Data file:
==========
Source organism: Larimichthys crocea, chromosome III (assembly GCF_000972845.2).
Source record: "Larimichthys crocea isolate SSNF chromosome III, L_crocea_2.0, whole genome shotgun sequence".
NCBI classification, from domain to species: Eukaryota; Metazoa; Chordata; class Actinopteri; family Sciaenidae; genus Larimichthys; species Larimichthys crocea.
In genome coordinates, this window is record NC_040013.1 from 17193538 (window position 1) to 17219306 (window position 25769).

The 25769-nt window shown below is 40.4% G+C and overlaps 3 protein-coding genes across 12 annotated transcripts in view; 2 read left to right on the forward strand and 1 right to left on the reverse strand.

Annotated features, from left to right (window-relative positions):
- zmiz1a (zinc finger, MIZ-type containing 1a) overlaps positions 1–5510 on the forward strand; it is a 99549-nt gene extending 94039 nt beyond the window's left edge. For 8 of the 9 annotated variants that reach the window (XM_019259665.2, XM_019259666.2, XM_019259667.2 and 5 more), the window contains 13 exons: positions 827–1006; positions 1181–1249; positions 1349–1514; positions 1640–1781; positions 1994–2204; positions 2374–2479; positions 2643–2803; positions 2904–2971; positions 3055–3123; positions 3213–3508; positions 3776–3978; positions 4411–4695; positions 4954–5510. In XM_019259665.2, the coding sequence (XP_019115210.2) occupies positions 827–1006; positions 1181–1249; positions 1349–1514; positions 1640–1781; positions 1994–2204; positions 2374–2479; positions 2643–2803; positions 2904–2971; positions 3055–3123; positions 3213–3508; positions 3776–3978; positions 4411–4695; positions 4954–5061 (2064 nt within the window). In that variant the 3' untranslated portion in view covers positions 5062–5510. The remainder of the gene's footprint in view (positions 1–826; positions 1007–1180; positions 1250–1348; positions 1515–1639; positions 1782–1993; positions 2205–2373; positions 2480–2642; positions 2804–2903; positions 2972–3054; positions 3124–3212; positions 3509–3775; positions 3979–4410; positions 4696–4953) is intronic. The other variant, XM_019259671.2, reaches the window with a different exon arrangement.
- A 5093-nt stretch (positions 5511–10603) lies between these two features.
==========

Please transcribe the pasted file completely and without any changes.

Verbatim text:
Source organism: Larimichthys crocea, chromosome III (assembly GCF_000972845.2).
Source record: "Larimichthys crocea isolate SSNF chromosome III, L_crocea_2.0, whole genome shotgun sequence".
NCBI classification, from domain to species: Eukaryota; Metazoa; Chordata; class Actinopteri; family Sciaenidae; genus Larimichthys; species Larimichthys crocea.
In genome coordinates, this window is record NC_040013.1 from 17193538 (window position 1) to 17219306 (window position 25769).

The 25769-nt window shown below is 40.4% G+C and overlaps 3 protein-coding genes across 12 annotated transcripts in view; 2 read left to right on the forward strand and 1 right to left on the reverse strand.

Annotated features, from left to right (window-relative positions):
- zmiz1a (zinc finger, MIZ-type containing 1a) overlaps positions 1–5510 on the forward strand; it is a 99549-nt gene extending 94039 nt beyond the window's left edge. For 8 of the 9 annotated variants that reach the window (XM_019259665.2, XM_019259666.2, XM_019259667.2 and 5 more), the window contains 13 exons: positions 827–1006; positions 1181–1249; positions 1349–1514; positions 1640–1781; positions 1994–2204; positions 2374–2479; positions 2643–2803; positions 2904–2971; positions 3055–3123; positions 3213–3508; positions 3776–3978; positions 4411–4695; positions 4954–5510. In XM_019259665.2, the coding sequence (XP_019115210.2) occupies positions 827–1006; positions 1181–1249; positions 1349–1514; positions 1640–1781; positions 1994–2204; positions 2374–2479; positions 2643–2803; positions 2904–2971; positions 3055–3123; positions 3213–3508; positions 3776–3978; positions 4411–4695; positions 4954–5061 (2064 nt within the window). In that variant the 3' untranslated portion in view covers positions 5062–5510. The remainder of the gene's footprint in view (positions 1–826; positions 1007–1180; positions 1250–1348; positions 1515–1639; positions 1782–1993; positions 2205–2373; positions 2480–2642; positions 2804–2903; positions 2972–3054; positions 3124–3212; positions 3509–3775; positions 3979–4410; positions 4696–4953) is intronic. The other variant, XM_019259671.2, reaches the window with a different exon arrangement.
- A 5093-nt stretch (positions 5511–10603) lies between these two features.